Looking ahead and comparing to other July releases opening in the same range, Tarzan's opening is just a shade above the $37.2 million opening for Pacific Rim three years ago and just a bit below the $40.3 million opening for The Last Airbender. Pacific Rim went on to gross just over $101 million while Airbender totaled over $131 million. Given the audience score and opening it would stand to reason Tarzan could pop a bit higher than both films, but could it possibly reach $150 million domestically?

Internationally, Tarzan delivered an estimated $18.8 million from 19 markets for a $56.9 million global opening. It brought in $4 million in Korea and in Russia it finished #1 with an estimated $3 million. Next weekend it expands further into the UK, France (Jul 6), Australia (Jul 7) and Mexico (Jul 8).

Coming in third is Universal's The Purge: Election Year with a very strong $30.8 million three-day, heading toward a four-day weekend that could top $35 million. The three-day performance is just a hair over the $29.8 million brought in by The Purge: Anarchy two years ago as the franchise is showing zero signs of decay now that it has three films under its belt. Given the $10 million production budget and the fact Election Year scored the highest CinemaScore of all three Purge films it almost goes without saying a fourth film is likely in the works.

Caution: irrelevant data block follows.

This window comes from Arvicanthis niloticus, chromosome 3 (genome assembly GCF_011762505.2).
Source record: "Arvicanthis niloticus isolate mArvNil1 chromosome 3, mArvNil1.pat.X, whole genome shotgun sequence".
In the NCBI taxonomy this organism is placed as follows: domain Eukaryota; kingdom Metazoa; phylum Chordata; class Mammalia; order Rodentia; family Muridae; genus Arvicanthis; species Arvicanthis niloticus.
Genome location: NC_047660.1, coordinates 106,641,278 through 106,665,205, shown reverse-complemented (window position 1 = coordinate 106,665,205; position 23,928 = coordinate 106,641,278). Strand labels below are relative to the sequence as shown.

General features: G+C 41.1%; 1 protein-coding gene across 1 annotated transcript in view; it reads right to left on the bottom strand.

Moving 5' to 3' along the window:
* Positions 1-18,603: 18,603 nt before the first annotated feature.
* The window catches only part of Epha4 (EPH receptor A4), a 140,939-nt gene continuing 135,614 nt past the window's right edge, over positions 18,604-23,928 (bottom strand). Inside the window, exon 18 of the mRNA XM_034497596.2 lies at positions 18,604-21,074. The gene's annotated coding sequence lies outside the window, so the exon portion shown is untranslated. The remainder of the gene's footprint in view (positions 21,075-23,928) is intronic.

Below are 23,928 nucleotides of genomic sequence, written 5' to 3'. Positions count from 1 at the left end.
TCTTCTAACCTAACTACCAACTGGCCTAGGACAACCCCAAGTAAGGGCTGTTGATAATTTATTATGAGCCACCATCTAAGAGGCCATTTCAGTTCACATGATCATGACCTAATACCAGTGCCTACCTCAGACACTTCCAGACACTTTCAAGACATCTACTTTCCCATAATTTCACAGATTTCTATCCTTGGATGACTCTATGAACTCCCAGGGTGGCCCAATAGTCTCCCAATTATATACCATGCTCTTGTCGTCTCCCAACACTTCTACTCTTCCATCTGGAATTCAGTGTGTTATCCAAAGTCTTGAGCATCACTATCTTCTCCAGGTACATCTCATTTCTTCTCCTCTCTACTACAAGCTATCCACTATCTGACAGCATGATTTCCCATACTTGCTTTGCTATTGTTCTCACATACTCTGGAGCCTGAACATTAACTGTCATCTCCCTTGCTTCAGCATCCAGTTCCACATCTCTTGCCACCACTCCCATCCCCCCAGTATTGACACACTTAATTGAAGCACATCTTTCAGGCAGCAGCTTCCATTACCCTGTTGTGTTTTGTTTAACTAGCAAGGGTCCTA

Finishing in fourth position is the weekend's final new wide release, Steven Spielberg's The BFG, which brought in an estimated $19.58 million over the three-day and is expected to finish right around $23-24 million for the four-day weekend. Directed by Spielberg and budgeted at $140 million this is a rather disappointing result. The film did, however, receive a "A-" CinemaScore from opening day audiences. The audience breakdown was 54% female vs 46% male with the age of the audience rather evenly spread out—12 & Under (27%), 13-16 (10%), 17-25 (13%), 26-34 (22%), 35-49 (18%) and 50+ (9%).

As for July comparisons that opened in a similar range, Disney's The Sorcerer's Apprentice opened with $17.6 million back in 2010 and went on to gross $63 million while Sony's Zookeeper open with $20 million in 2011 and went on to gross just over $80 million. Spielberg's The Terminal opened with $19 million back in 2004 and went on to gross $77.8 million and Bridge of Spies opened with $15.3 million last year and grossed $72.3 million.

Internationally, The BFG opened in Russia and Australia this weekend where it brought in an estimated $3.9 million. Next weekend the film will open in New Zealand and Thailand followed by Brazil in late July, Korea and Mexico in August and Japan in September.